Monday, October 28, 2013

Justice, Confrontation, and Latent Anger Issues

Confrontation and animation at it finest. 
Some people do all they can to avoid confrontation. They fear it. It makes them uncomfortable. They prefer a tranquil, harmonious environment, where no one is angry or has a personality. To them I say, “Good luck with your boring life, Wuss.”  I love confrontation. I revel in it. I don’t love it for the sake of it. I don’t just walk around yelling at people. I love it because, under the right circumstances, it is the breeding ground for justice. Sometimes, those tranquil, harmonious environments seem nice on the surface, but just below that surface lay smarmy line cutters, parking space stealers, eye-rollers, or  rude-to-starbucks-guy guys. And they’re getting away with it. Well, whenever these creeps show their colors, I’m there; ready to win a small victory for human kind with confrontation. Like the justice police or like the confrontation super hero, ConFron Girl. (No… not that name. I’ll need some time.) I am reminded of my favorite scene from ’30 Rock’ starring Tina Fey. The opening scene for that series is brilliant. Tina’s character, ‘Liz’ stands in a long line for a hot dog when a suit, line-cutter starts a new line, threatening her and 10 others’ hot dog experience. Liz confronts him about the new line and he says, “I’m just buying a hot dog.” To which she exclaims, “We’re ALL buying hotdogs!” Then half of the original line joins the suit’s new line, like sheep. She then immediately buys all the hot dogs, all $150 worth, and
"Blerg." "I want to go to there."
passes them to the people in the original line and justice was served on that New York street. That guy would probably go on to cut another line, but that day he did not get away with it, he did not get a hot dog, and he’ll think twice before he inevitably does it again. Win.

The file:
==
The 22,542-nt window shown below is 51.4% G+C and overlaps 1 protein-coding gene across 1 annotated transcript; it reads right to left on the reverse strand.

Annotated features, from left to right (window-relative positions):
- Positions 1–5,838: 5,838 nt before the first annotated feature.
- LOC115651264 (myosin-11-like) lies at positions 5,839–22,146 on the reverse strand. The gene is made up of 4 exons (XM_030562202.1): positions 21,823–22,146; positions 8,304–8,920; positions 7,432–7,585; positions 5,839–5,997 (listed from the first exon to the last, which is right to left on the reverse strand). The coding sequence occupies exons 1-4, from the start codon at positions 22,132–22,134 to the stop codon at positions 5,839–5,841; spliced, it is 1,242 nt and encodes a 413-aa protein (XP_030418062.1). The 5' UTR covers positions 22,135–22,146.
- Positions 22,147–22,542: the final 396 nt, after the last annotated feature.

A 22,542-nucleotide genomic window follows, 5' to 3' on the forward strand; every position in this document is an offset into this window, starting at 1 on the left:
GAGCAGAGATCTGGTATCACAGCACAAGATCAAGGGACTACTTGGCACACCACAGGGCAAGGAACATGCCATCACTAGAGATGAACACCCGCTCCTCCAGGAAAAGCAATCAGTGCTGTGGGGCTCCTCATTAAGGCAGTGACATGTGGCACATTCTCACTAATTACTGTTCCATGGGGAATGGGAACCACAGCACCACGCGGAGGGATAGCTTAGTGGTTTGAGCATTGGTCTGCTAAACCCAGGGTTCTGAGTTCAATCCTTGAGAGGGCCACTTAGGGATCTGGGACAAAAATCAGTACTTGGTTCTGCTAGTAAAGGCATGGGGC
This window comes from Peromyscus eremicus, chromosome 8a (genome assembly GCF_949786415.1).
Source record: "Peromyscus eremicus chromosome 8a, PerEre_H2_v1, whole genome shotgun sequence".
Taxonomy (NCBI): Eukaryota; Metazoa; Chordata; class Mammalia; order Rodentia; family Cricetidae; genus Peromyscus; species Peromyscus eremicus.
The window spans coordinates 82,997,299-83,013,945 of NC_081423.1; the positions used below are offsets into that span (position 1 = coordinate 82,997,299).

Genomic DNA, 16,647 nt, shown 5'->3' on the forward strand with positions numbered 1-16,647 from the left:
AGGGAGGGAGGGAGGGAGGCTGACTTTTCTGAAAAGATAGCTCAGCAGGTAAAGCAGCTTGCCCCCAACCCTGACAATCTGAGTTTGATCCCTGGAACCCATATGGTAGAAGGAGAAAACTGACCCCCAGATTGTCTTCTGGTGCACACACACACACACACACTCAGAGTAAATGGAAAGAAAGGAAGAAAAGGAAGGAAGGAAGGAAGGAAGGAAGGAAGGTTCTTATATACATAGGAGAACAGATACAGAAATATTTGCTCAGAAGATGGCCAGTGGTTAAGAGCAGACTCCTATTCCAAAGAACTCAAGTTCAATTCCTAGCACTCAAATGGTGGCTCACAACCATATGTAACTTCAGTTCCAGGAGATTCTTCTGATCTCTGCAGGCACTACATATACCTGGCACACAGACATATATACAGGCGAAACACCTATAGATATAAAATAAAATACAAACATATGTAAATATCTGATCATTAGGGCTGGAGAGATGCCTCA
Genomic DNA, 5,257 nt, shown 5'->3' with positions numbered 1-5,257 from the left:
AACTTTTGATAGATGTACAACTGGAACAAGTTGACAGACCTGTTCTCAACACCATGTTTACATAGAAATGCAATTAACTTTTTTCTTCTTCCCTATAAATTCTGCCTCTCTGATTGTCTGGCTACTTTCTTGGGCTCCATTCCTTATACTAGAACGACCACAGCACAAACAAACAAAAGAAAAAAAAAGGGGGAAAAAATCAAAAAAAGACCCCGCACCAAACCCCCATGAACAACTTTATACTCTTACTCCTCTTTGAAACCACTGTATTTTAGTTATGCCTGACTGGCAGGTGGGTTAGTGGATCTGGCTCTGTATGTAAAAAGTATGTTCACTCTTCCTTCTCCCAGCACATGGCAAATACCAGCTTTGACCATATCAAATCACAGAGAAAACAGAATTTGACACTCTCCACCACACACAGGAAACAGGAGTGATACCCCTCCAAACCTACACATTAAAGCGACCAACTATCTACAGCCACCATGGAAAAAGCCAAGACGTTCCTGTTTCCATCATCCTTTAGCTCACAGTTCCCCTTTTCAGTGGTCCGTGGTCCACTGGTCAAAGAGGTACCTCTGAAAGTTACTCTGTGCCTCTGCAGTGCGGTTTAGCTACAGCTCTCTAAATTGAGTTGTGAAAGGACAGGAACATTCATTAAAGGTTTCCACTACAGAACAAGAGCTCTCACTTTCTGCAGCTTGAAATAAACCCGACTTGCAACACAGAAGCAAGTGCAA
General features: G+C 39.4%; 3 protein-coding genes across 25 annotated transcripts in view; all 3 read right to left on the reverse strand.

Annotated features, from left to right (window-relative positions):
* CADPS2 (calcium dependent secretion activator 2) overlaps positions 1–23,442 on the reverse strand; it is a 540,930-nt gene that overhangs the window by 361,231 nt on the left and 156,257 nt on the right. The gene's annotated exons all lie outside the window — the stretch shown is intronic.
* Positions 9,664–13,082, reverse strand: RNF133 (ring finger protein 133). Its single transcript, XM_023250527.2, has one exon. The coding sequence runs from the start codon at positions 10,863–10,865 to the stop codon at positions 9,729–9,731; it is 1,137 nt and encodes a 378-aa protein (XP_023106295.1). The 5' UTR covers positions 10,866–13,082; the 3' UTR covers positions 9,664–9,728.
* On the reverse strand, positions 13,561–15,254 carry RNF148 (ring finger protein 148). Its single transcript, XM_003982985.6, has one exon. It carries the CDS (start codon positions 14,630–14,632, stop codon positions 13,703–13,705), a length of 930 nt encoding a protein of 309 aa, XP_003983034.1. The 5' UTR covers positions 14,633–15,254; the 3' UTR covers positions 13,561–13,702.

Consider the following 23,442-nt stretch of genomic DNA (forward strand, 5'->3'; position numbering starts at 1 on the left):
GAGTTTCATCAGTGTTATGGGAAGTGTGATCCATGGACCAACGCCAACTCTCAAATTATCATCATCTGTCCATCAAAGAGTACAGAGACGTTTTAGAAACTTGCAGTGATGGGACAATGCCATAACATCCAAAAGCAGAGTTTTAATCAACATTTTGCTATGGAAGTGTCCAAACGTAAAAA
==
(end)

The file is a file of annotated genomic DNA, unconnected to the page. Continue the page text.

What happens next in that scene brings us the 2nd reason I love confrontation.  Liz then dances down the street, with her large box of hot dogs, smiling and bringing hot dog joy to people on the street, all to a theme song dedicated to her. This represents the high, the adrenaline rush after you’ve really given someone the business. I can live for weeks on the high a good confrontation gives me. It’s a rush. And it doesn’t always have to involve yelling or arguing. One time, I made a woman cry in Target without yelling. She was rude to my friend, the customer behind us, and the cashier. I read the situation, no one was going to say anything and the cashier certainly couldn’t, so I stepped in. All I had to do was say to the cashier, so that everyone could hear, “Have a good day, sir and good luck with that crazy bitch behind us!” All with a smile and a good thumb
I'm even more bad ass than this badass bitch AND her big feet. 
point. Everyone laughed. Was it very clever? No, but it worked. As she walked out, I noticed her red eyes and a tear that dripped down her face as she angry walked (I imitated this for weeks) to the door. Was she having a really bad day? Probably. Will she ever take that out on the innocent people shopping at a Target again? Nope. Win. That happened two years ago and thinking about it still gets me high.

I could take this bitch. "Do you even lift, sis?!"